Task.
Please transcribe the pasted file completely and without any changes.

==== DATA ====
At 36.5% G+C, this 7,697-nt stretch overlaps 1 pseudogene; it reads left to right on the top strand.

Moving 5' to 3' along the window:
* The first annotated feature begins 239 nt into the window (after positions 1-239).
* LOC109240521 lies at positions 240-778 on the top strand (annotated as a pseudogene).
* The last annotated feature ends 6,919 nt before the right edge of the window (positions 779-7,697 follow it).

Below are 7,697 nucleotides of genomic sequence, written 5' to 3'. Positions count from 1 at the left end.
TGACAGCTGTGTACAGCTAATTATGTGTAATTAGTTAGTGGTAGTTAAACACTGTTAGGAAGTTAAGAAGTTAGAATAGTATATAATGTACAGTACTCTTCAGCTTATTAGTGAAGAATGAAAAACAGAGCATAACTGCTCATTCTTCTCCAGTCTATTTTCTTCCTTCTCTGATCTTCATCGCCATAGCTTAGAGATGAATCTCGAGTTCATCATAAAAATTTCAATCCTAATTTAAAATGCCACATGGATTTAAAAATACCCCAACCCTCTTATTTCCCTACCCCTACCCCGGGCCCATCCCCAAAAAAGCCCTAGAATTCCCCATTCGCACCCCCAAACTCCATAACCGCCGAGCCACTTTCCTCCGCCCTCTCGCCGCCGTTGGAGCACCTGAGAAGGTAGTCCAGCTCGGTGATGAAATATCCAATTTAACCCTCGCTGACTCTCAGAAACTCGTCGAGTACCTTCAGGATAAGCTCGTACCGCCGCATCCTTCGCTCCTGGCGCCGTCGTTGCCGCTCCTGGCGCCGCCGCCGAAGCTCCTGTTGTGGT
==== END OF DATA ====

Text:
At 36.5% G+C, this 7,697-nt stretch overlaps 1 pseudogene; it reads left to right on the top strand.

Moving 5' to 3' along the window:
* The first annotated feature begins 239 nt into the window (after positions 1-239).
* LOC109240521 lies at positions 240-778 on the top strand (annotated as a pseudogene).
* The last annotated feature ends 6,919 nt before the right edge of the window (positions 779-7,697 follow it).

Below are 7,697 nucleotides of genomic sequence, written 5' to 3'. Positions count from 1 at the left end.
TGACAGCTGTGTACAGCTAATTATGTGTAATTAGTTAGTGGTAGTTAAACACTGTTAGGAAGTTAAGAAGTTAGAATAGTATATAATGTACAGTACTCTTCAGCTTATTAGTGAAGAATGAAAAACAGAGCATAACTGCTCATTCTTCTCCAGTCTATTTTCTTCCTTCTCTGATCTTCATCGCCATAGCTTAGAGATGAATCTCGAGTTCATCATAAAAATTTCAATCCTAATTTAAAATGCCACATGGATTTAAAAATACCCCAACCCTCTTATTTCCCTACCCCTACCCCGGGCCCATCCCCAAAAAAGCCCTAGAATTCCCCATTCGCACCCCCAAACTCCATAACCGCCGAGCCACTTTCCTCCGCCCTCTCGCCGCCGTTGGAGCACCTGAGAAGGTAGTCCAGCTCGGTGATGAAATATCCAATTTAACCCTCGCTGACTCTCAGAAACTCGTCGAGTACCTTCAGGATAAGCTCGTACCGCCGCATCCTTCGCTCCTGGCGCCGTCGTTGCCGCTCCTGGCGCCGCCGCCGAAGCTCCTGTTGTGGT